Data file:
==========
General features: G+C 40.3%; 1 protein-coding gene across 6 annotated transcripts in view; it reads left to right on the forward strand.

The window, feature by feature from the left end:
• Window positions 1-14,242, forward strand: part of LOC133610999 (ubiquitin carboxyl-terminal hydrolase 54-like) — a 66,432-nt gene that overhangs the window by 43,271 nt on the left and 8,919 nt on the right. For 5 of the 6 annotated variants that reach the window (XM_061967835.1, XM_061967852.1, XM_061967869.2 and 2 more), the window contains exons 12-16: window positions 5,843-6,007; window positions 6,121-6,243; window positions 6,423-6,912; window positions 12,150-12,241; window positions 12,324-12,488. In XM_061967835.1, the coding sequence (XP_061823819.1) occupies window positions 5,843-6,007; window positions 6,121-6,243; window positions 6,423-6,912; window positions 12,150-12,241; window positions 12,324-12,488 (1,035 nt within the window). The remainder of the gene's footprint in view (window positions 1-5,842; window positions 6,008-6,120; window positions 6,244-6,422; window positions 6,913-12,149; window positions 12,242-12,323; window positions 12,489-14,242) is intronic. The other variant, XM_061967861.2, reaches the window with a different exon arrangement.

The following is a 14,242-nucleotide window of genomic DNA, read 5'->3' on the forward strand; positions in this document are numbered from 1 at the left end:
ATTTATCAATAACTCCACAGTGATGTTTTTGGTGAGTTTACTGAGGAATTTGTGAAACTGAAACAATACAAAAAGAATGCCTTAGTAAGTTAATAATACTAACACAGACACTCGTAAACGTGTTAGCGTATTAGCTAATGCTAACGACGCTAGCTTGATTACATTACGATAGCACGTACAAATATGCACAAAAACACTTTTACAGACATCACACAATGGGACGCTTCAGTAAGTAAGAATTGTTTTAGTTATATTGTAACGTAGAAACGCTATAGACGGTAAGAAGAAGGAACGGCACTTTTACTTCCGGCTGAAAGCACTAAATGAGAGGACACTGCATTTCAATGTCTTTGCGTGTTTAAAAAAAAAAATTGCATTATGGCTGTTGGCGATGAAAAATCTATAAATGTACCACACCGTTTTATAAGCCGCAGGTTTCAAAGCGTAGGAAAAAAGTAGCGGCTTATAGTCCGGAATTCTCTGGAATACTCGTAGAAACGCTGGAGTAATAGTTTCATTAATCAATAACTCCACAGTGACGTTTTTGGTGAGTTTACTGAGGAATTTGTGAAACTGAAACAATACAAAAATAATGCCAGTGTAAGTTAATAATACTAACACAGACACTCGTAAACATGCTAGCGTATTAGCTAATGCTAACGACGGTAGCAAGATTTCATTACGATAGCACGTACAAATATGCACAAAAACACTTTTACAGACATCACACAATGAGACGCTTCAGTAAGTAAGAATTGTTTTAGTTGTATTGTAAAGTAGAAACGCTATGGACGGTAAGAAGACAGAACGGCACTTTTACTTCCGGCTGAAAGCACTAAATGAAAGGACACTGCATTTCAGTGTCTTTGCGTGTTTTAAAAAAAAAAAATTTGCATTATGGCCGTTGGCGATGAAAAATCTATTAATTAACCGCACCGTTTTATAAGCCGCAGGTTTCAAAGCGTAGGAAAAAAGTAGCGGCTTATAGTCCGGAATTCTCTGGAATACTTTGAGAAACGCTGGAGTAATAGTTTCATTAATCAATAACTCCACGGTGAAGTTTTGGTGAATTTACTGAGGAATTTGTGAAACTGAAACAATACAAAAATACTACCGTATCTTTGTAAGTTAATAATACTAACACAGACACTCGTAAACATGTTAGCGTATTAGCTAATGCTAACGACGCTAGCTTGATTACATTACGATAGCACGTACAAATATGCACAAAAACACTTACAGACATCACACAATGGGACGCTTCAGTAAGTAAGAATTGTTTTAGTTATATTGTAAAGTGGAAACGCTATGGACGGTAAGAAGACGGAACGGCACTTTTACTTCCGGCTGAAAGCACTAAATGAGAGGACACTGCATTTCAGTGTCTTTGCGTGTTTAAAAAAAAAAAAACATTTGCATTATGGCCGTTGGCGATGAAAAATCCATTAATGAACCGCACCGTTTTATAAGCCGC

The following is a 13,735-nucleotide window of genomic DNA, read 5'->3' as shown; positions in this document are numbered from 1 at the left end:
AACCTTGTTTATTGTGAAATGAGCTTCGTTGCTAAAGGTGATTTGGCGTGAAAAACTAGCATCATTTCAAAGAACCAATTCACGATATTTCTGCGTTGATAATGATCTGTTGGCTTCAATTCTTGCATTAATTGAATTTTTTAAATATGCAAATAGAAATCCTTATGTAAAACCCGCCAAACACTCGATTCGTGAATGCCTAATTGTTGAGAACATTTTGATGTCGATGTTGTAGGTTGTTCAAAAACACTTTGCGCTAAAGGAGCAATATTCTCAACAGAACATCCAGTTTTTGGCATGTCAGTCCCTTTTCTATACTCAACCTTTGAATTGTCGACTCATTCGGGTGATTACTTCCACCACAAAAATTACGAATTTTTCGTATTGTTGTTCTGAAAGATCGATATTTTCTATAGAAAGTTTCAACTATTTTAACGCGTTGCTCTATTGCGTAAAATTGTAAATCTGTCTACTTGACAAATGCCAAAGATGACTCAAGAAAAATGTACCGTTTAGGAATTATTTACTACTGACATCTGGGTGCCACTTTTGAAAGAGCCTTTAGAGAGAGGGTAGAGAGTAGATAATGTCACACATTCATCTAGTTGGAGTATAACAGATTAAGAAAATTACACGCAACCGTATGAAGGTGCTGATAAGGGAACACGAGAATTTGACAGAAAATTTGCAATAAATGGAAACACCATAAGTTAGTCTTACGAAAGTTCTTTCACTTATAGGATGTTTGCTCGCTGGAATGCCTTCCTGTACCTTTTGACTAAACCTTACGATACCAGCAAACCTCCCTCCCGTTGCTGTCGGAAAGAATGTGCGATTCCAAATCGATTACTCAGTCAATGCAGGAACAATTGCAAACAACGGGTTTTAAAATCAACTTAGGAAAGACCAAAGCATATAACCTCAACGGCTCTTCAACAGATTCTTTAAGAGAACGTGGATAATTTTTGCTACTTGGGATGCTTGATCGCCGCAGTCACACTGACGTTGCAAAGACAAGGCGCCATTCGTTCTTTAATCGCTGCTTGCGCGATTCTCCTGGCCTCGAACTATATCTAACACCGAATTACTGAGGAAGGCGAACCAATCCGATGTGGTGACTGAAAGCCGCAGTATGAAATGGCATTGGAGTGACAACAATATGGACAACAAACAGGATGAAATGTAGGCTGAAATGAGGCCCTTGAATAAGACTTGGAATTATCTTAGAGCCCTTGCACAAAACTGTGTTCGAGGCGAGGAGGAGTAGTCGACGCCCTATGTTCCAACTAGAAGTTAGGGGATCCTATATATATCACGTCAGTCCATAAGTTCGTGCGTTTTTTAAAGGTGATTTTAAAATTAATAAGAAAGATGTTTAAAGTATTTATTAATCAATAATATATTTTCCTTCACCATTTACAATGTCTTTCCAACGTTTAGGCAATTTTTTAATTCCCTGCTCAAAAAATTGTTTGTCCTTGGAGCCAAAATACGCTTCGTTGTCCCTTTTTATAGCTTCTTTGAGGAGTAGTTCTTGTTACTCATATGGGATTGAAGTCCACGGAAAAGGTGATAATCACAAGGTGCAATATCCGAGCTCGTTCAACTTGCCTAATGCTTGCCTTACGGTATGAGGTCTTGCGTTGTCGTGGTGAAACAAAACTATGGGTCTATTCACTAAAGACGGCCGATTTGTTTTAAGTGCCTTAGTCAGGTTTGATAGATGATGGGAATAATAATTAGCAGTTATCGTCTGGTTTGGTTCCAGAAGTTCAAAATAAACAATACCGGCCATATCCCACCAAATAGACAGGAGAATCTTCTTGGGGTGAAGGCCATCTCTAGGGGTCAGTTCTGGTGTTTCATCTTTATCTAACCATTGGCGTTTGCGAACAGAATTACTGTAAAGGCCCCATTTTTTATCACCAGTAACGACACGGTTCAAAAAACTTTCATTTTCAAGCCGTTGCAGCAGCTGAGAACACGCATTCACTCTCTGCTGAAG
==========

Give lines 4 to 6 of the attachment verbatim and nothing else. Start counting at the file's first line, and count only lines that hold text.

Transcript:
The following is a 14,242-nucleotide window of genomic DNA, read 5'->3' on the forward strand; positions in this document are numbered from 1 at the left end:
ATTTATCAATAACTCCACAGTGATGTTTTTGGTGAGTTTACTGAGGAATTTGTGAAACTGAAACAATACAAAAAGAATGCCTTAGTAAGTTAATAATACTAACACAGACACTCGTAAACGTGTTAGCGTATTAGCTAATGCTAACGACGCTAGCTTGATTACATTACGATAGCACGTACAAATATGCACAAAAACACTTTTACAGACATCACACAATGGGACGCTTCAGTAAGTAAGAATTGTTTTAGTTATATTGTAACGTAGAAACGCTATAGACGGTAAGAAGAAGGAACGGCACTTTTACTTCCGGCTGAAAGCACTAAATGAGAGGACACTGCATTTCAATGTCTTTGCGTGTTTAAAAAAAAAAATTGCATTATGGCTGTTGGCGATGAAAAATCTATAAATGTACCACACCGTTTTATAAGCCGCAGGTTTCAAAGCGTAGGAAAAAAGTAGCGGCTTATAGTCCGGAATTCTCTGGAATACTCGTAGAAACGCTGGAGTAATAGTTTCATTAATCAATAACTCCACAGTGACGTTTTTGGTGAGTTTACTGAGGAATTTGTGAAACTGAAACAATACAAAAATAATGCCAGTGTAAGTTAATAATACTAACACAGACACTCGTAAACATGCTAGCGTATTAGCTAATGCTAACGACGGTAGCAAGATTTCATTACGATAGCACGTACAAATATGCACAAAAACACTTTTACAGACATCACACAATGAGACGCTTCAGTAAGTAAGAATTGTTTTAGTTGTATTGTAAAGTAGAAACGCTATGGACGGTAAGAAGACAGAACGGCACTTTTACTTCCGGCTGAAAGCACTAAATGAAAGGACACTGCATTTCAGTGTCTTTGCGTGTTTTAAAAAAAAAAAATTTGCATTATGGCCGTTGGCGATGAAAAATCTATTAATTAACCGCACCGTTTTATAAGCCGCAGGTTTCAAAGCGTAGGAAAAAAGTAGCGGCTTATAGTCCGGAATTCTCTGGAATACTTTGAGAAACGCTGGAGTAATAGTTTCATTAATCAATAACTCCACGGTGAAGTTTTGGTGAATTTACTGAGGAATTTGTGAAACTGAAACAATACAAAAATACTACCGTATCTTTGTAAGTTAATAATACTAACACAGACACTCGTAAACATGTTAGCGTATTAGCTAATGCTAACGACGCTAGCTTGATTACATTACGATAGCACGTACAAATATGCACAAAAACACTTACAGACATCACACAATGGGACGCTTCAGTAAGTAAGAATTGTTTTAGTTATATTGTAAAGTGGAAACGCTATGGACGGTAAGAAGACGGAACGGCACTTTTACTTCCGGCTGAAAGCACTAAATGAGAGGACACTGCATTTCAGTGTCTTTGCGTGTTTAAAAAAAAAAAAACATTTGCATTATGGCCGTTGGCGATGAAAAATCCATTAATGAACCGCACCGTTTTATAAGCCGC

The following is a 13,735-nucleotide window of genomic DNA, read 5'->3' as shown; positions in this document are numbered from 1 at the left end: